© Courtesy Royal Ontario MuseumAbout 5,200 years ago, a mud-brick oval enclosure was built at Godin Tepe. The main building (pictured here) had two windows that may have been used for "takeout."
Some 5,200 years ago, in the mountains of western Iran, people may have used takeout windows to get food and weapons, newly presented research suggests.
But rather than the greasy hamburgers and fries,
it appears the inhabitants of the site ordered up goat, grain and even bullets, among other items.
The find was made at Godin Tepe, an archaeological site that was excavated in the 1960s and 1970s by a team led by T. Cuyler Young Jr., a curator at the Royal Ontario Museum in Toronto, Canada, who died in 2006.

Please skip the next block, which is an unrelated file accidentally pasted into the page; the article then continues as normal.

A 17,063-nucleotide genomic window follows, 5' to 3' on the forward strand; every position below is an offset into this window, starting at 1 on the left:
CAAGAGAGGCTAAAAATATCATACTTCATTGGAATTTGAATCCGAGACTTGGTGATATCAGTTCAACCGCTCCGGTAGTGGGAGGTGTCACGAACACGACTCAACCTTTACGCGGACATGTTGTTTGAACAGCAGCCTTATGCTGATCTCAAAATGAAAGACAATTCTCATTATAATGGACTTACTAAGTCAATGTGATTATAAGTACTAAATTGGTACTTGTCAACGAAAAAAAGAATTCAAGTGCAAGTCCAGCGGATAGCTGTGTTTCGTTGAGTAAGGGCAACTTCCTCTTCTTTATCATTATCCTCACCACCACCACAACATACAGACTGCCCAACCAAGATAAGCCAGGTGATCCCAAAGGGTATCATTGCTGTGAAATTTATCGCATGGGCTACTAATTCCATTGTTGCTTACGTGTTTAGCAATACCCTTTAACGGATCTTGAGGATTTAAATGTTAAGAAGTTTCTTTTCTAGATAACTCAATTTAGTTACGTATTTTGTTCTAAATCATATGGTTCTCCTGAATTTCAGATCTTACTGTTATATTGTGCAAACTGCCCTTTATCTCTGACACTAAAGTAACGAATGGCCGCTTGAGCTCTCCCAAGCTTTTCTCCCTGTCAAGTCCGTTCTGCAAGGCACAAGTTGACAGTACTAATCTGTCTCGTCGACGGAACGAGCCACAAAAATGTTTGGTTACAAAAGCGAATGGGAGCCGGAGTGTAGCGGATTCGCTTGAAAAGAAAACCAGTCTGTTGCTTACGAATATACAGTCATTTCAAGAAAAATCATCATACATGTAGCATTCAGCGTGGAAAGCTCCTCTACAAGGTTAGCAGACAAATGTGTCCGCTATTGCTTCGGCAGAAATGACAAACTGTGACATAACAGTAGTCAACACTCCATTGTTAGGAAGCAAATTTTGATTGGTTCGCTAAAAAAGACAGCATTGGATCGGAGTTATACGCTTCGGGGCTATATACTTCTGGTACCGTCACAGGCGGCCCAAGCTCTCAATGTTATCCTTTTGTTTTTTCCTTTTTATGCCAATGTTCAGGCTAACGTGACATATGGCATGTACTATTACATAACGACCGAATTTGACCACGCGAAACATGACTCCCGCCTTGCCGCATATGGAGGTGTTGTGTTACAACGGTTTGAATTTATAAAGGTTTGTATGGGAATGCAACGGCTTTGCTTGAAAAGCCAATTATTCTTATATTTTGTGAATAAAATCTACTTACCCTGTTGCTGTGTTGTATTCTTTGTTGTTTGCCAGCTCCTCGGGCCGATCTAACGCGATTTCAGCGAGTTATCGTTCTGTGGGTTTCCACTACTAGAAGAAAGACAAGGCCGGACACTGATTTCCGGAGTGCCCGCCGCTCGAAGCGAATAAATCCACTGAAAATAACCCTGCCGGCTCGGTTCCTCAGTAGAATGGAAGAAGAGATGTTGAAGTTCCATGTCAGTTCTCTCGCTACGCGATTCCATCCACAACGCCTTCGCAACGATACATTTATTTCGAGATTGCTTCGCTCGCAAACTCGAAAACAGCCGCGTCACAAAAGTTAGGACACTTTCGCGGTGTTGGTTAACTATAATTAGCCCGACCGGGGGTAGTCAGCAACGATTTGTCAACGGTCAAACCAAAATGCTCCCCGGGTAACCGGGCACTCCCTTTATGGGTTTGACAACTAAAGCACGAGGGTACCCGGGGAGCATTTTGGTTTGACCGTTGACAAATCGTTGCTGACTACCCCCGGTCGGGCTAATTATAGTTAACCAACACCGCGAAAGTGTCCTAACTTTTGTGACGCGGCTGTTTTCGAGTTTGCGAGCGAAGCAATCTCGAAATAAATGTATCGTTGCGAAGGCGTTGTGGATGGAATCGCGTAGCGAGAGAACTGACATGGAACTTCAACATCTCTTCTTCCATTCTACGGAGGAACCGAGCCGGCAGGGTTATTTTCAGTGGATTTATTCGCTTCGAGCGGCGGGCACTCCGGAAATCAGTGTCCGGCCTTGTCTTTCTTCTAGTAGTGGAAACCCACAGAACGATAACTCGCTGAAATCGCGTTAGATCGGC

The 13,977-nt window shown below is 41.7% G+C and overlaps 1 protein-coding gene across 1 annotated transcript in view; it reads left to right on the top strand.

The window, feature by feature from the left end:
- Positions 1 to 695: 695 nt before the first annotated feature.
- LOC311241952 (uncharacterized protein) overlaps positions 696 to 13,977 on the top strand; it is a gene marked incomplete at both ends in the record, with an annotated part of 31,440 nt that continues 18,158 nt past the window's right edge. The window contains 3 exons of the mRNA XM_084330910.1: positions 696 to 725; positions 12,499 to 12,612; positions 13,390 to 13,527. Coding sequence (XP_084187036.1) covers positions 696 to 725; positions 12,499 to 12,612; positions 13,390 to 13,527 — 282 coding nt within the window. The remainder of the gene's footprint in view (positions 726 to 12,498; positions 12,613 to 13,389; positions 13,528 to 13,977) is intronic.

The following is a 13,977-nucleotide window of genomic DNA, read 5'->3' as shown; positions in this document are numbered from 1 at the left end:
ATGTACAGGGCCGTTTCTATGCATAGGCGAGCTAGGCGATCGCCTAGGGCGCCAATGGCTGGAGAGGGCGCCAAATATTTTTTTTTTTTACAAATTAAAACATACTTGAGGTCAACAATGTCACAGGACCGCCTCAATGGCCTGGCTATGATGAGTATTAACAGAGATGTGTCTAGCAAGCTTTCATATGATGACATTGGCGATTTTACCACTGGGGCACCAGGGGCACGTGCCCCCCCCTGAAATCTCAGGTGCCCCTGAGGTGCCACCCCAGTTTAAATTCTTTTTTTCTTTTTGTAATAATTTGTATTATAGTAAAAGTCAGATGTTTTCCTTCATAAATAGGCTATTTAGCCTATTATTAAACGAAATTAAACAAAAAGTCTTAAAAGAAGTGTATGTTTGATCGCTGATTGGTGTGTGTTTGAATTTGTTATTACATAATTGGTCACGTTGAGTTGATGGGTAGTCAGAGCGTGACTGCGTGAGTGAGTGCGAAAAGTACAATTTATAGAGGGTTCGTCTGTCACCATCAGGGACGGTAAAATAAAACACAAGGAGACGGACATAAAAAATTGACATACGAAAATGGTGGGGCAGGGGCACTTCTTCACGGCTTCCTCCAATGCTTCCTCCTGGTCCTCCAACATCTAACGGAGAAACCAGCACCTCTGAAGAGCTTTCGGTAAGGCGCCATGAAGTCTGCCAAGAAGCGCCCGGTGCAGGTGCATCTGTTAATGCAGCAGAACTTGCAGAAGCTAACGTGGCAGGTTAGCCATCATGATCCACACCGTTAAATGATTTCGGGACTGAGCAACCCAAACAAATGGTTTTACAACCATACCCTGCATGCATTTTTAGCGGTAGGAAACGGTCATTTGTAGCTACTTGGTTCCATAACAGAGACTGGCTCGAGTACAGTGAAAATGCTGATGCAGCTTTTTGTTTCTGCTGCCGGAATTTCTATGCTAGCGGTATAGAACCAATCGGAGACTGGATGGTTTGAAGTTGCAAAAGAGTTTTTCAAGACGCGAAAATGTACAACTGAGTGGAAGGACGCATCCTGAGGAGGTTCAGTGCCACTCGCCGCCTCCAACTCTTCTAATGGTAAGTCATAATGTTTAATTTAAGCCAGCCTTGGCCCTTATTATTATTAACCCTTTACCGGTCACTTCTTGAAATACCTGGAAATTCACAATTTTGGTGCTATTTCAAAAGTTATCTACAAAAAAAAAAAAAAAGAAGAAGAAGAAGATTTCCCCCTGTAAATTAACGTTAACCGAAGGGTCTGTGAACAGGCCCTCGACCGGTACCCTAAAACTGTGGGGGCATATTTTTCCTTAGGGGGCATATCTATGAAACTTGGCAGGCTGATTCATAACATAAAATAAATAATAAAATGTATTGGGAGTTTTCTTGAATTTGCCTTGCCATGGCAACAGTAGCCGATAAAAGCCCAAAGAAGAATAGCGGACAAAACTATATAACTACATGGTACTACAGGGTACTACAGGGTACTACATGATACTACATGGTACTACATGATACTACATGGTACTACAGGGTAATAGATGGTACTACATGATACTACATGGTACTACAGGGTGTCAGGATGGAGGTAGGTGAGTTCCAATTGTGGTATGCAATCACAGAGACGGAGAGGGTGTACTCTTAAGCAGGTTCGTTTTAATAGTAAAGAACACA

A team of researchers took up his work after he died and recently published the results of the excavation, along with more recent research on the artifacts, in the book On the High Road: The History of Godin Tepe
(Hilary Gopnik and Mitchell Rothman, Mazda Publishers, 2011). In addition a symposium was held recently where the takeout windows, among other research finds at Godin Tepe, were discussed.
The idea that they were used as takeout windows was first proposed by Cuyler Young and is based mainly on their height and location beside the central courtyard.
The windows could have been used by ordinary individuals or perhaps by soldiers "driving through" to grab some food, or even weapons.